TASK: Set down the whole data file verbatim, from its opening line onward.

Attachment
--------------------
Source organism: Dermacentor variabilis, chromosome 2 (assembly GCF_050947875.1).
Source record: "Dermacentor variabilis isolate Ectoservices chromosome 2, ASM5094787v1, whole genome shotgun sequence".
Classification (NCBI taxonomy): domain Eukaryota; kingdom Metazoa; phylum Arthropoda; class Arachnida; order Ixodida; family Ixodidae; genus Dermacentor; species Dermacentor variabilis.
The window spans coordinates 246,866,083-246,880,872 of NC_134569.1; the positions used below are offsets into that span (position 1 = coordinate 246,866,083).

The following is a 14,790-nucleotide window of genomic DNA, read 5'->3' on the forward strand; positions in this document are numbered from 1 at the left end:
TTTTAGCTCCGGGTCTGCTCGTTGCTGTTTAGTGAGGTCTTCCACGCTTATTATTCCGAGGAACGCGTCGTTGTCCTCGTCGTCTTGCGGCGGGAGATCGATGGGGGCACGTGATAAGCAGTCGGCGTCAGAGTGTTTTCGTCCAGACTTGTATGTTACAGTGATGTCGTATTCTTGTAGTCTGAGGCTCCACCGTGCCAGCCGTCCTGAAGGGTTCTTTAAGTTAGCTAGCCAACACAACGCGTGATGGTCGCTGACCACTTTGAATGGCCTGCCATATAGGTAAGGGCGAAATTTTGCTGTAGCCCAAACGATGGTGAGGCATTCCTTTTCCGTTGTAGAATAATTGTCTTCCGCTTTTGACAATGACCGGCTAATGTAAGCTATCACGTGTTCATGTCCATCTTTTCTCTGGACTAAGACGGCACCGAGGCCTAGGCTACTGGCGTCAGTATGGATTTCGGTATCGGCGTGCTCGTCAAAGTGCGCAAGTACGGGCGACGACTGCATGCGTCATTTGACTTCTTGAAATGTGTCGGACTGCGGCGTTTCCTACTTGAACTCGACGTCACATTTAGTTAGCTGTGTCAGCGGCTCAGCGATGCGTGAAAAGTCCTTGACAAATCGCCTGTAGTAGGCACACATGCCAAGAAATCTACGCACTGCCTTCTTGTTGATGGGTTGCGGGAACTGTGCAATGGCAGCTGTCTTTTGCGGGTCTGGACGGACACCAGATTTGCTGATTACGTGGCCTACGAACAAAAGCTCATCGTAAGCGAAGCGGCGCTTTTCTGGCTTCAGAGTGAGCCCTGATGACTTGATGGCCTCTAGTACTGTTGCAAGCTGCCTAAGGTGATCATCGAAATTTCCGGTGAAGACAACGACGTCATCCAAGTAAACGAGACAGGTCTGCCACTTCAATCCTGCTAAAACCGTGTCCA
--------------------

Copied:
Source organism: Dermacentor variabilis, chromosome 2 (assembly GCF_050947875.1).
Source record: "Dermacentor variabilis isolate Ectoservices chromosome 2, ASM5094787v1, whole genome shotgun sequence".
Classification (NCBI taxonomy): domain Eukaryota; kingdom Metazoa; phylum Arthropoda; class Arachnida; order Ixodida; family Ixodidae; genus Dermacentor; species Dermacentor variabilis.
The window spans coordinates 246,866,083-246,880,872 of NC_134569.1; the positions used below are offsets into that span (position 1 = coordinate 246,866,083).

The following is a 14,790-nucleotide window of genomic DNA, read 5'->3' on the forward strand; positions in this document are numbered from 1 at the left end:
TTTTAGCTCCGGGTCTGCTCGTTGCTGTTTAGTGAGGTCTTCCACGCTTATTATTCCGAGGAACGCGTCGTTGTCCTCGTCGTCTTGCGGCGGGAGATCGATGGGGGCACGTGATAAGCAGTCGGCGTCAGAGTGTTTTCGTCCAGACTTGTATGTTACAGTGATGTCGTATTCTTGTAGTCTGAGGCTCCACCGTGCCAGCCGTCCTGAAGGGTTCTTTAAGTTAGCTAGCCAACACAACGCGTGATGGTCGCTGACCACTTTGAATGGCCTGCCATATAGGTAAGGGCGAAATTTTGCTGTAGCCCAAACGATGGTGAGGCATTCCTTTTCCGTTGTAGAATAATTGTCTTCCGCTTTTGACAATGACCGGCTAATGTAAGCTATCACGTGTTCATGTCCATCTTTTCTCTGGACTAAGACGGCACCGAGGCCTAGGCTACTGGCGTCAGTATGGATTTCGGTATCGGCGTGCTCGTCAAAGTGCGCAAGTACGGGCGACGACTGCATGCGTCATTTGACTTCTTGAAATGTGTCGGACTGCGGCGTTTCCTACTTGAACTCGACGTCACATTTAGTTAGCTGTGTCAGCGGCTCAGCGATGCGTGAAAAGTCCTTGACAAATCGCCTGTAGTAGGCACACATGCCAAGAAATCTACGCACTGCCTTCTTGTTGATGGGTTGCGGGAACTGTGCAATGGCAGCTGTCTTTTGCGGGTCTGGACGGACACCAGATTTGCTGATTACGTGGCCTACGAACAAAAGCTCATCGTAAGCGAAGCGGCGCTTTTCTGGCTTCAGAGTGAGCCCTGATGACTTGATGGCCTCTAGTACTGTTGCAAGCTGCCTAAGGTGATCATCGAAATTTCCGGTGAAGACAACGACGTCATCCAAGTAAACGAGACAGGTCTGCCACTTCAATCCTGCTAAAACCGTGTCCA